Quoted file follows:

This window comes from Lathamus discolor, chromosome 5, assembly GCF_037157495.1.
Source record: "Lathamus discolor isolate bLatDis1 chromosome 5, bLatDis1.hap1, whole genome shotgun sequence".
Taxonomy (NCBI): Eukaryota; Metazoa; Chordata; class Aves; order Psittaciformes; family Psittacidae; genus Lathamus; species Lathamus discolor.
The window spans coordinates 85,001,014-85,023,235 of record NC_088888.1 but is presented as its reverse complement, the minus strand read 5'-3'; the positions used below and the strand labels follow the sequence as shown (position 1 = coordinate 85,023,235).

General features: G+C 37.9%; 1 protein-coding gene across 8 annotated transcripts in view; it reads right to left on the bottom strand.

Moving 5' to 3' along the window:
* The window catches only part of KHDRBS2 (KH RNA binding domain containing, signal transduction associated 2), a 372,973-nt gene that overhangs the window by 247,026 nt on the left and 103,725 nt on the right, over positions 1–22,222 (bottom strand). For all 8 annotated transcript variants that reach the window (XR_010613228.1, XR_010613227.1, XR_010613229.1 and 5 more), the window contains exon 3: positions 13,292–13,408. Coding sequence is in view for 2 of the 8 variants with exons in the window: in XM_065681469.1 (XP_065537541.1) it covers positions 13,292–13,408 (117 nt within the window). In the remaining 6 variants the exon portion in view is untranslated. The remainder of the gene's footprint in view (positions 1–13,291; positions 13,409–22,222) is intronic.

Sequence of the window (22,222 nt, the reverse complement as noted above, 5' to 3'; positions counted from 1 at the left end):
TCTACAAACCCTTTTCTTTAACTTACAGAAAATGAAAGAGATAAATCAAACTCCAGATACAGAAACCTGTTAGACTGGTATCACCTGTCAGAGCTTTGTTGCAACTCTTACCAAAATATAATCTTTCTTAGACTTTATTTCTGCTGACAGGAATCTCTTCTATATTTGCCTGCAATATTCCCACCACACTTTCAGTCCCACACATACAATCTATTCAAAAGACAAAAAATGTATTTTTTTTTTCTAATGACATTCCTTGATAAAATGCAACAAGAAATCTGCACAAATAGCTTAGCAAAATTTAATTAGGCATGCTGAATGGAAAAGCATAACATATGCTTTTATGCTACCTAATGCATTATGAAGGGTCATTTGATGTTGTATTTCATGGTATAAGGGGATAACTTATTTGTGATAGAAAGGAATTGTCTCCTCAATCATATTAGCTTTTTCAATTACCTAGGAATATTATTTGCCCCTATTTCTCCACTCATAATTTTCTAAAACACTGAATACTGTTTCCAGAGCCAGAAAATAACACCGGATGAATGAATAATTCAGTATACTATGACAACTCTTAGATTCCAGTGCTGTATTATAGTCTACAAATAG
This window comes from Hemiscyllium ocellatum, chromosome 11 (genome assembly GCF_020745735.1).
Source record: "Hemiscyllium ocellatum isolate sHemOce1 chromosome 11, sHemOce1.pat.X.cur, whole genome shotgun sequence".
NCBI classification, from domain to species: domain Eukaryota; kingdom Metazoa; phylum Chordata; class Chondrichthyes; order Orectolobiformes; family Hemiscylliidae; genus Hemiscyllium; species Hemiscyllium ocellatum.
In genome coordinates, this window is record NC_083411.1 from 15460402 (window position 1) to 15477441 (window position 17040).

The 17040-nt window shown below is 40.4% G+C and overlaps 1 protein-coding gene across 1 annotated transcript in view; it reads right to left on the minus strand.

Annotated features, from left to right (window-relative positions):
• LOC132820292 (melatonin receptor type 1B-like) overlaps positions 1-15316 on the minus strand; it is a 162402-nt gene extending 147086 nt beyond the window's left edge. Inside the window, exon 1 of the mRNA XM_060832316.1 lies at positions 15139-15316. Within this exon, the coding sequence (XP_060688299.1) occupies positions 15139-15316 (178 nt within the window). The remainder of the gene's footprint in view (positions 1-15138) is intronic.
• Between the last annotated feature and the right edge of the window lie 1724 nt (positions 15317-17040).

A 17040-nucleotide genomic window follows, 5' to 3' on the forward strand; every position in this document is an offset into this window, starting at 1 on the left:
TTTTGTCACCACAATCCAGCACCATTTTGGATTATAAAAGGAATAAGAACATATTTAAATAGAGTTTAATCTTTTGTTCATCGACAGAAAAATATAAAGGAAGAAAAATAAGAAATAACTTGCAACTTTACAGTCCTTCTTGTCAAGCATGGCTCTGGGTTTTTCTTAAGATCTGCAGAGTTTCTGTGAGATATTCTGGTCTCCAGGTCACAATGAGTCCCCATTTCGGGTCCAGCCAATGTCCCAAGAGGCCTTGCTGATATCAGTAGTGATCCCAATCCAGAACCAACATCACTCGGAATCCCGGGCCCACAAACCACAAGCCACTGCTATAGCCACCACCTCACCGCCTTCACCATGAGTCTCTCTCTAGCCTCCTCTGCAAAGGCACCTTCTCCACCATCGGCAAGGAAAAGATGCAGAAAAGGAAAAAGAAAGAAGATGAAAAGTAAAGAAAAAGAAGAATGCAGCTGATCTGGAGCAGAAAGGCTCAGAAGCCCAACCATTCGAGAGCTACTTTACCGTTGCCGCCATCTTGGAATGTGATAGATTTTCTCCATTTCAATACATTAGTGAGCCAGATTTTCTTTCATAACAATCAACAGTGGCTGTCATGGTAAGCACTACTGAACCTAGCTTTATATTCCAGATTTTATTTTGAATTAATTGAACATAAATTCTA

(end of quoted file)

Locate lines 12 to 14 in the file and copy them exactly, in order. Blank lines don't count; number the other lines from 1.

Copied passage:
NCBI classification, from domain to species: domain Eukaryota; kingdom Metazoa; phylum Chordata; class Chondrichthyes; order Orectolobiformes; family Hemiscylliidae; genus Hemiscyllium; species Hemiscyllium ocellatum.
In genome coordinates, this window is record NC_083411.1 from 15460402 (window position 1) to 15477441 (window position 17040).

The 17040-nt window shown below is 40.4% G+C and overlaps 1 protein-coding gene across 1 annotated transcript in view; it reads right to left on the minus strand.